The Party’s Over


Millennial angst and mounting Y2K panic indicate that 1999’s New Year’s Eve festivities will be more than the usual debauchery. Otherwise, New Year’s is just another Saturday night: lots of anxious thumb-twiddling before the “fun” starts, drinking to kill the time until it does, and idle speculation about where— and in what condition— you’ll be waking up tomorrow.

200 Cigarettes, which takes place on the evening of December 31, 1981, is as loud and garish and silly as the holiday it celebrates. In this Waiting for Godot­like scenario, a loosely connected ensemble of New Yorkers bides away hours before attending a party the audience never sees, while party thrower Monica (Martha Plimpton) frets about guests who never arrive— at least as far as she knows, since poor soused Monica passes out before they show up. These aimless legions pounding pavement and hopping bars include freshly dumped, whiny Kevin (Paul Rudd) and his wry, patient best friend Lucy (Courtney Love); freshly deflowered, accident-prone Cindy (Kate Hudson) and her blandly insincere actor beau Jack (Jay Mohr); and fresh-off-the-LIRR high-school adventurers Val (Christina Ricci) and Stephie (Gaby Hoffmann).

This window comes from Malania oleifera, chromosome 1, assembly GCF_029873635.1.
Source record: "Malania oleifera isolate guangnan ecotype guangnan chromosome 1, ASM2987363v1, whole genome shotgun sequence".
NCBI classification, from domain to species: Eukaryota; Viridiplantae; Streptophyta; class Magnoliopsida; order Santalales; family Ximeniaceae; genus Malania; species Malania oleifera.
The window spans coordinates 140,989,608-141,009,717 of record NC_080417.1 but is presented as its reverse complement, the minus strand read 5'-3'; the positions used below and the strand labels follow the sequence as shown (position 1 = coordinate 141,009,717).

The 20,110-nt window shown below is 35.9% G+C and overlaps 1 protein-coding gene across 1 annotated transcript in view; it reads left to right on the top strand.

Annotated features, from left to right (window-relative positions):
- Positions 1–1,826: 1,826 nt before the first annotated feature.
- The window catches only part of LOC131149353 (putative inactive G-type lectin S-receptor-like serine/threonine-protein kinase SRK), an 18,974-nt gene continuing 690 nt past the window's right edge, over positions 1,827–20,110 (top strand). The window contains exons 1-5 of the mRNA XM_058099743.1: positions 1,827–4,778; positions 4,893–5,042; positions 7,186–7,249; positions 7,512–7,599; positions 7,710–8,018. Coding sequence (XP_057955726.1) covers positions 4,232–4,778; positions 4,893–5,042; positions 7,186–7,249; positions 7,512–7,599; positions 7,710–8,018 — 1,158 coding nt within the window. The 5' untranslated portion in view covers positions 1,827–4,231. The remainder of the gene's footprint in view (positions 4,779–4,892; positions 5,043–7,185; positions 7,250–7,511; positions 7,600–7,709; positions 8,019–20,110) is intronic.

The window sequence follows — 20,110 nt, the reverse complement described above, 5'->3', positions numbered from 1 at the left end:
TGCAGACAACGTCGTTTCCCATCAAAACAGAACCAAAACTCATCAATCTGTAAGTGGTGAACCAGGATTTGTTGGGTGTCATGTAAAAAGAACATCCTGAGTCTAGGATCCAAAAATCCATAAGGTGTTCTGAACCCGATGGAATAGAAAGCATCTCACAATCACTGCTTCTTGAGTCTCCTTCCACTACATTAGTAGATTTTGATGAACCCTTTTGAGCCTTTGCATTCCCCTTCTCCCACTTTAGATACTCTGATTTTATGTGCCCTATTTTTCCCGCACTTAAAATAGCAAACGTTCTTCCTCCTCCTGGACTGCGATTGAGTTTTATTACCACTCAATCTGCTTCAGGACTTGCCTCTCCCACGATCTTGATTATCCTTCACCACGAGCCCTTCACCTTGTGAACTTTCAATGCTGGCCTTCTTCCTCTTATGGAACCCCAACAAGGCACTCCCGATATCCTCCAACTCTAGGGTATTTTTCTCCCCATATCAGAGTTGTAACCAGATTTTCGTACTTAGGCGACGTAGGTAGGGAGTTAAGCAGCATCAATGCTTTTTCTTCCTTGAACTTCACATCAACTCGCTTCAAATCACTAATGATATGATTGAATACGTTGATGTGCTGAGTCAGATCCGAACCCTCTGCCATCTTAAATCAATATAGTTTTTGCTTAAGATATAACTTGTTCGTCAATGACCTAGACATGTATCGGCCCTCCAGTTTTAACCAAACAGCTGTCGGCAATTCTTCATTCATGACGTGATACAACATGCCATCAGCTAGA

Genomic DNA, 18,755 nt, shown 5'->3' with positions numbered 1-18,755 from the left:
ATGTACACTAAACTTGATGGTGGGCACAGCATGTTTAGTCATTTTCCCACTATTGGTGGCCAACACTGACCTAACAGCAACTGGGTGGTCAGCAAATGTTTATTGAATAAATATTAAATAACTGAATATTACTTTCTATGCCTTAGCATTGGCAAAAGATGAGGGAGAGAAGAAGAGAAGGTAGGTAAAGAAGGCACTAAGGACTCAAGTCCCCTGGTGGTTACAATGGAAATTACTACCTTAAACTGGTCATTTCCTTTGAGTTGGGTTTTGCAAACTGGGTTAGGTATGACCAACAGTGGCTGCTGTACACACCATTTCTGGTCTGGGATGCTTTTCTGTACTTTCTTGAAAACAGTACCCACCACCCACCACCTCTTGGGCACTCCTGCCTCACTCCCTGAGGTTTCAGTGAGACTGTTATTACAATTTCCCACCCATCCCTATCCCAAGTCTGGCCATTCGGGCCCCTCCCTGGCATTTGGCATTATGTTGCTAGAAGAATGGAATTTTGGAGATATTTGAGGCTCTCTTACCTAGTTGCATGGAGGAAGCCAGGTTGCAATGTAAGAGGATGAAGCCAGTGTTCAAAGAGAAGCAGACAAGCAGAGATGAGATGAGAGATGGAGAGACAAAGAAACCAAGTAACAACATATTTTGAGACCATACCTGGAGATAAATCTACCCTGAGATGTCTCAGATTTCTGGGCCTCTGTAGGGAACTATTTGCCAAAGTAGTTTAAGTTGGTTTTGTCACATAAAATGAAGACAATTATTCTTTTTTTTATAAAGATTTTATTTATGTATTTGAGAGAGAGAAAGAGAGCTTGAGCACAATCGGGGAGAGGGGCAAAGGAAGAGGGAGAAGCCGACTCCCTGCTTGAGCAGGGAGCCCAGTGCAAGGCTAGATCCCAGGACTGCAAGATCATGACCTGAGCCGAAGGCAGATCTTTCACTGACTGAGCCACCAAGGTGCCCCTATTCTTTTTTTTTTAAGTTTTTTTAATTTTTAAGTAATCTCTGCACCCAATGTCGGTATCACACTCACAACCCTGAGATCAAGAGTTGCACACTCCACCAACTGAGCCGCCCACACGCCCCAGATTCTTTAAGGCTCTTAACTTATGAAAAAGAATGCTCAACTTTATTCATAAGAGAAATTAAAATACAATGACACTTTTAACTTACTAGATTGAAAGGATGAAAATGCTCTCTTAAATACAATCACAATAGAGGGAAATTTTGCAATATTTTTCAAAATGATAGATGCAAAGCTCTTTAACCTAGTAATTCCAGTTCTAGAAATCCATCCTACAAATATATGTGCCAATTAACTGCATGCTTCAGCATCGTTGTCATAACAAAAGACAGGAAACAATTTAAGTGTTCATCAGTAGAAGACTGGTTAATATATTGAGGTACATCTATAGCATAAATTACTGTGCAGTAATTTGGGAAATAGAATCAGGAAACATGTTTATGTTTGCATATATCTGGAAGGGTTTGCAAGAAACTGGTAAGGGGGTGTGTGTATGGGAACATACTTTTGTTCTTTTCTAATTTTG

Nothing much happens, and that’s the point, but all this wheel spinning could have used more grease: Ricci and Hoffmann’s roles exist simply to poke fun at Long Islandese (“Aw moy gawd,” indeed), and Hudson’s pratfalls and blubbering tend to stall the film’s momentum. Most compelling of the bunch is Lucy, a party girl a little past her prime who’s willing to push a none-too-burning crush on Kevin beyond the hypothetical stage. Lucy is no doubt the supplicant of the pair, but Love plays her as a rational, self-respecting supplicant, turning ridiculous lines like “I dare you to fuck me” into a parody of the sexual gamesmanship Lucy wants to abandon. Love and walk-on players Janeane Garofalo and Elvis Costello seem outsiders to the frenzied inertia; these three are the witty, familiar sparks that make all the waiting around somewhat worthwhile. It’s no coincidence that Lucy is the first character in 200 Cigarettes to get soundly drunk and curse New Year’s Eve: she’s a sensible girl with honorable expectations, and she’s only having fun.

Familiar sparks are in bountiful supply throughout Just the Ticket, about Gary (Andy Garcia), a New York ticket scalper trying to woo back his former love, aspiring chef Linda (Andie MacDowell). In the first half-hour alone, Gary calls Linda “my amazing grace,” hopes for “a light at the end of the tunnel,” and pleads aloud for “something to hang my hat on”; Linda points out that in Gary’s presence “I just melt,” and comments upon his “puppy-dog eyes.” Once Linda gazes into those canine orbs and intones, “You’re special,” one aches for Courtney Love to show up, send Linda back into the kitchen, dare Gary to fuck her, and then hit him up for Knicks tickets. After all, since Just the Ticket eventually equates winning a woman’s heart with buying her off, the film should be more forthright about its own vulgarity.